Find out more about World Environment Day and its 2024 theme of land restoration.

As International Days go, World Environment Day is one of the most important. With catastrophic levels of deforestation, ocean pollution and land degradation leading to a rapid decline in the population sizes of mammals, fish, birds, reptiles and amphibians, this year’s event is more crucial than ever.

Happening on June 5 all over the world, the slogan of this year’s World Environment Day is ‘Our land. Our future. We are #GenerationRestoration’, and will focus on land restoration, halting desertification and building drought resilience. The process of restoring land that’s been turned to desert through deforestation, urbanisation, industrial development or agricultural expansion is an increasing problem, especially in developing countries, and one that’s affecting the lives of billions.

The scale of the problem

According to the UN Convention to Combat Desertification (UNCCD), the UN organisation dedicated to promoting practices that avoid, reduce and reverse land degradation, up to 40% of the planet’s land is degraded, which directly affects half of the world’s population. The number and duration of droughts has increased by 29% since 2000, and without urgent action, droughts could affect over three-quarters of the world’s population by 2050.

“By restoring land, we restore life, restore our economies, restore our communities, and so much more,” said UNCCD Executive Secretary Ibrahim Thiaw. “We cannot stop the climate crisis today, biodiversity loss tomorrow, and land degradation the day after. We need to tackle all these issues together.”

Less land, less food

Whether it’s forest, coasts, mountains or grasslands, billions of hectares of land have been degraded and reduced to desert over the past decade. As well as providing habitats for plants and wildlife, this land has a vital role as a carbon sink, trapping and storing carbon to reduce the effects of climate change.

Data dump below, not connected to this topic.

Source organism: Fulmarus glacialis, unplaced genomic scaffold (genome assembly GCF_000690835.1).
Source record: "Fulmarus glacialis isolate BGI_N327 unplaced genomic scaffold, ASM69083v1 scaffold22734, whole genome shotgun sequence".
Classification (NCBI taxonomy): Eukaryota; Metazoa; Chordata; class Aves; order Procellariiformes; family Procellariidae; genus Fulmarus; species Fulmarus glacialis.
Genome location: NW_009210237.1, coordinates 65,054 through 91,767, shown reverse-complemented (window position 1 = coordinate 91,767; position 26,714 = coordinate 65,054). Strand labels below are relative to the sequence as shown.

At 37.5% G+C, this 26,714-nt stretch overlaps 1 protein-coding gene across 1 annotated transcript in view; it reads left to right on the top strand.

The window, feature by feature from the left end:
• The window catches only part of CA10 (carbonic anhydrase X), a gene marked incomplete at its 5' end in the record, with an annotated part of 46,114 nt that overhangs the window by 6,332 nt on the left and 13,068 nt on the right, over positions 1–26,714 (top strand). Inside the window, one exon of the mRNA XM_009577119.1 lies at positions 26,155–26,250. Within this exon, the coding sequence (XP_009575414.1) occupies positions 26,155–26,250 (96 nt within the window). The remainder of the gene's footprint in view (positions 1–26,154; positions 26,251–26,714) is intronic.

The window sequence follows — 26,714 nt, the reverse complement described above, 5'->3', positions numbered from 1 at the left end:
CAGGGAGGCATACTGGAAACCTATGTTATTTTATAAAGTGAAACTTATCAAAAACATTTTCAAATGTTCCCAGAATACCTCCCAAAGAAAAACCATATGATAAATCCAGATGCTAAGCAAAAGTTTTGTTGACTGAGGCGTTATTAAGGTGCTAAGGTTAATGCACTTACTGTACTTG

A landmark report from the Intergovernmental Panel on Climate Change (IPCC) in 2019 highlighted the consequences of land degradation on climate change and food security. “When land is degraded, it becomes less productive, restricting what can be grown and reducing the soil’s ability to absorb carbon,” the report stated. “This exacerbates climate change, while climate change in turn exacerbates land degradation.”

The report went on to state that drylands and areas that experience desertification are also more vulnerable to climate change and extreme events including drought, heatwaves, and dust storms, with an increasing global population providing further pressure.

What you can do

While there are many reports outlining the challenges and issues around land degradation, there are a number of organisations that are doing something about it. Working with its partner World Land Trust, Carbon Balanced Paper is helping to fund a series of projects that’s restoring large areas of land critical to protecting a range of threatened animal and plant species.

One of the largest is the Khe Nuoc Trong forest in Central Vietnam, which is one of the most important areas in the world in terms of ecology and wildlife. Carbon Balanced Paper has been fundraising for this project for a number of years, and in that time the forest has been officially recognised as a nature reserve.

But, of course, there’s a lot more land to restore and protect if a real difference is to be made. And part of that difference is raising awareness of the many threats to the world’s environment and what you can do about them.

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